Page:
Angleton Criminal Defense Attorney
An Aggressive and Confident Trial Lawyer
Attorney Mark B. Jones is a highly experienced and knowledgeable attorney defending clients throughout Angleton, Texas facing criminal accusations. Attorney Jones pays special attention to the continually changing law, staying up to date so he can develop contemporary solutions to his clients’ cases. He manages cases very well and is great in trial. Attorney Jones will fight aggressively for you in trial and will not back down from a fight when it comes to your defense – and your right to a future.
What is the Statute of Limitations in Texas?
One of the most important things to know regarding criminal law is the statute of limitations for certain crimes. The statute of limitations establishes a time limit for prosecuting a crime in Texas depending on the severity of the crime, ranging from 2 years to no time limit. Be aware that once the time limit has passed, it is unlikely the crime will be prosecuted by the court.
Note that the time limits serve to ensure that criminal charges are handled with more efficiency and urgency, as well as to help preserve the integrity of evidence, including eyewitness testimony that may become unreliable with the passage of time.
The statute of limitations for misdemeanors are 2 years from the date the crime was allegedly committed. Some time limits for felonies include the following:
- Murder and manslaughter – no time limit
- Thefts involving fiduciaries or officials – 10 years
- Injury to an elderly or disabled person –10 years
- Money laundering – 7 years
- Fraud and certain tax crimes – 7 years
- Certain sexual assaults (including sexual abuse of a child) – no time limit or 10 years
- Compelling prostitution – 10 years
- Exploitation of a child or elderly person – 7 years
- Abandoning or endangering a child – 5 years
For many of the crimes above, if the alleged victim is under the age of 17 when the crime is committed, the statute of limitations is typically extended from 10 to 20 years. Also note that the statute of limitations does not run when the accused is not in the state and while a criminal indictment, information, or complaint is pending.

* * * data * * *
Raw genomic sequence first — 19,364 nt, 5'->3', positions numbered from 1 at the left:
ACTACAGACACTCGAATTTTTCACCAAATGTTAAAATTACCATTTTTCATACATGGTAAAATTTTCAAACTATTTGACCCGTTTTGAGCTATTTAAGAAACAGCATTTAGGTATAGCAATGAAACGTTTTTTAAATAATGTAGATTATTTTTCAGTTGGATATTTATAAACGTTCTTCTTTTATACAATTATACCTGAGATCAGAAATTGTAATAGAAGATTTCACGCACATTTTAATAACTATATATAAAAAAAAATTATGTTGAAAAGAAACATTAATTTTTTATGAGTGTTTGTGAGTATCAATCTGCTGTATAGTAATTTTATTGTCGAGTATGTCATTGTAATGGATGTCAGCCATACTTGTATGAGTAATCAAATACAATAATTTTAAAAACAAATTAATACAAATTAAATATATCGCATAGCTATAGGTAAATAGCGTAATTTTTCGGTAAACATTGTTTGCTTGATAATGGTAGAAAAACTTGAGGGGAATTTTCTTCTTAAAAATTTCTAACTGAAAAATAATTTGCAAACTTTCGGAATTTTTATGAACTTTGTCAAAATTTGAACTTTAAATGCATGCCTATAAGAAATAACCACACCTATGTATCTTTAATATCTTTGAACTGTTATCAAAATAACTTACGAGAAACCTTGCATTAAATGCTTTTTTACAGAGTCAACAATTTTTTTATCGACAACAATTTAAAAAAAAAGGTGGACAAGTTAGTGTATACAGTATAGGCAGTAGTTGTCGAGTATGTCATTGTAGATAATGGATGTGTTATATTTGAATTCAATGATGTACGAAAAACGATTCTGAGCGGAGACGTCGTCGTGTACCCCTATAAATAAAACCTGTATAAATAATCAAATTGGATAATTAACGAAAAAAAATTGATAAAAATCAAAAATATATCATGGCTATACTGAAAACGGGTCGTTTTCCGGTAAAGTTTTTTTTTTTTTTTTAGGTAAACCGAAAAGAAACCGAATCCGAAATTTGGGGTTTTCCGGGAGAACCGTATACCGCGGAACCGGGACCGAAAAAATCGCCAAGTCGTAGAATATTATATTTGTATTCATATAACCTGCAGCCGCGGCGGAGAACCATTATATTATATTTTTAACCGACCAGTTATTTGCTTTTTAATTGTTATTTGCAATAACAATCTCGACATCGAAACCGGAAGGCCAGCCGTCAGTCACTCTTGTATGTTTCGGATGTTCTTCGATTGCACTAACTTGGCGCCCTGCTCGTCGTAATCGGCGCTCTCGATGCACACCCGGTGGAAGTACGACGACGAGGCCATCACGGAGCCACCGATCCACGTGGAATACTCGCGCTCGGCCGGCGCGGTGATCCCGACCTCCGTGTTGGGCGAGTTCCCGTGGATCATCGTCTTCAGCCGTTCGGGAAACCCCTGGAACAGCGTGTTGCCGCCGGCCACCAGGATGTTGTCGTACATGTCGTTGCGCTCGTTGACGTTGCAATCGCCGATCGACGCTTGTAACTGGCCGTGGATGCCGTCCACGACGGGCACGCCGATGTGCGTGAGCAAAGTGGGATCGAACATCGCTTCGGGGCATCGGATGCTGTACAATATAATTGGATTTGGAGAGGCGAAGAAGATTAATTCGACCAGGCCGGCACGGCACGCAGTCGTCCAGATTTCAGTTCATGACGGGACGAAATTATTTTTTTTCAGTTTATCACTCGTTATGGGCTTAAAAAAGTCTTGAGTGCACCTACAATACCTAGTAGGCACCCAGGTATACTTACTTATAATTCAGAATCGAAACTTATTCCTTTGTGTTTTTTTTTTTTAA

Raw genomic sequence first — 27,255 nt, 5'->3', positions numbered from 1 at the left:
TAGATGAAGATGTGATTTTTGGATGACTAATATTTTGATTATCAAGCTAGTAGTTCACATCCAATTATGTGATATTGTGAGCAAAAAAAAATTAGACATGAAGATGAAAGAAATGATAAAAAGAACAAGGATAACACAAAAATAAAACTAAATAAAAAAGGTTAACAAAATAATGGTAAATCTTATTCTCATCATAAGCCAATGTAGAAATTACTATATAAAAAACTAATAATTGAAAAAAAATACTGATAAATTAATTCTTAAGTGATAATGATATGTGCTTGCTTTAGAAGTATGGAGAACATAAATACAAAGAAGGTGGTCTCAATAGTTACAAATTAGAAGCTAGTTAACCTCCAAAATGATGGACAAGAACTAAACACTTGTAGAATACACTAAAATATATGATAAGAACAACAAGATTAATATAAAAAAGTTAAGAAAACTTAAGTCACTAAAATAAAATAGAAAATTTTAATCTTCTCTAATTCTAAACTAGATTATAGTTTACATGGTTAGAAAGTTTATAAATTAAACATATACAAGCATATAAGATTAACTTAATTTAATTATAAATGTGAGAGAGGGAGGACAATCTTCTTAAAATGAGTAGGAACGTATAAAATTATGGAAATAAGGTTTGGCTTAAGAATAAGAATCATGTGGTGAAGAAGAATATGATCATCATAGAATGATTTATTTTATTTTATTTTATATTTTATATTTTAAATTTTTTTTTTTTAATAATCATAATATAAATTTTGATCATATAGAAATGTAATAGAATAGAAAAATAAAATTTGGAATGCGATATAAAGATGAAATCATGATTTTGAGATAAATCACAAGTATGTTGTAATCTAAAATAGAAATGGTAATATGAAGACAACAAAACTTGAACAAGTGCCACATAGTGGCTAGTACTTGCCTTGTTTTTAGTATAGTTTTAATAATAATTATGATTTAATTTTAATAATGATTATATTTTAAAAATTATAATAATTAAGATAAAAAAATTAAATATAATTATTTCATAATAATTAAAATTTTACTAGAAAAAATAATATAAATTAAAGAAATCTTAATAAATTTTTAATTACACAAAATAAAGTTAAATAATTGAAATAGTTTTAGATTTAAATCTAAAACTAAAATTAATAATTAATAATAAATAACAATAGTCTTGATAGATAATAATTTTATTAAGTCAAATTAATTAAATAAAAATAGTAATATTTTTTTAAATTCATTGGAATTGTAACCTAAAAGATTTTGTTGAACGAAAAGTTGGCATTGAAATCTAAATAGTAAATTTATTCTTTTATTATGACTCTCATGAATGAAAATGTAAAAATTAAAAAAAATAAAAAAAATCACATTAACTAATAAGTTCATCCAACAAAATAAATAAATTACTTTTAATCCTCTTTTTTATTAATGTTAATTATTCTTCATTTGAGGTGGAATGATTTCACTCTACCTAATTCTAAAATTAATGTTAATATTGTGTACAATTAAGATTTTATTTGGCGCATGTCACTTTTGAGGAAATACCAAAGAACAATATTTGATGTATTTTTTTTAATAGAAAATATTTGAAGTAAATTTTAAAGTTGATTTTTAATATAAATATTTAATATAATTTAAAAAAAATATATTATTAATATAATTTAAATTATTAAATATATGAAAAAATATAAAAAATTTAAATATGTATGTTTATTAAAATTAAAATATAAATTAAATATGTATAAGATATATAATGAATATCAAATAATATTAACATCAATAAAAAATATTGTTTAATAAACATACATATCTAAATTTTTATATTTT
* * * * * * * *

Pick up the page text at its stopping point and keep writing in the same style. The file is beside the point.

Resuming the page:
Assault and Battery Offenses
A person commits an offense of assault and battery in Texas if they:
- intentionally, knowingly, or recklessly cause bodily injury to another, including the person's spouse;
- intentionally or knowingly threaten another with imminent bodily injury, including the person's spouse; or
- intentionally or knowingly cause physical contact with another when they know or should reasonably believe that the other will regard the contact as offensive or provocative.
An assault may be considered “aggravated” if the conduct results in serious injury or involved the use of a deadly weapon.
The conduct is considered a Class C misdemeanor if the person threatens another with bodily harm or causes physical contact in a provocative or offensive way, and a Class C misdemeanor is punishable by up to $500 in fines. A person may face a Class B misdemeanor if they commit assault against someone who is a sports participant during a performance or in retaliation for a performance, and this is punishable by up to 180 days in jail and a fine of up to $2,000. If a person causes bodily injury to another or causes physical contact in a provocative or offensive way against an elderly individual, they will face Class A misdemeanor charges with up to 1 year in jail and a fine of up to $4,000.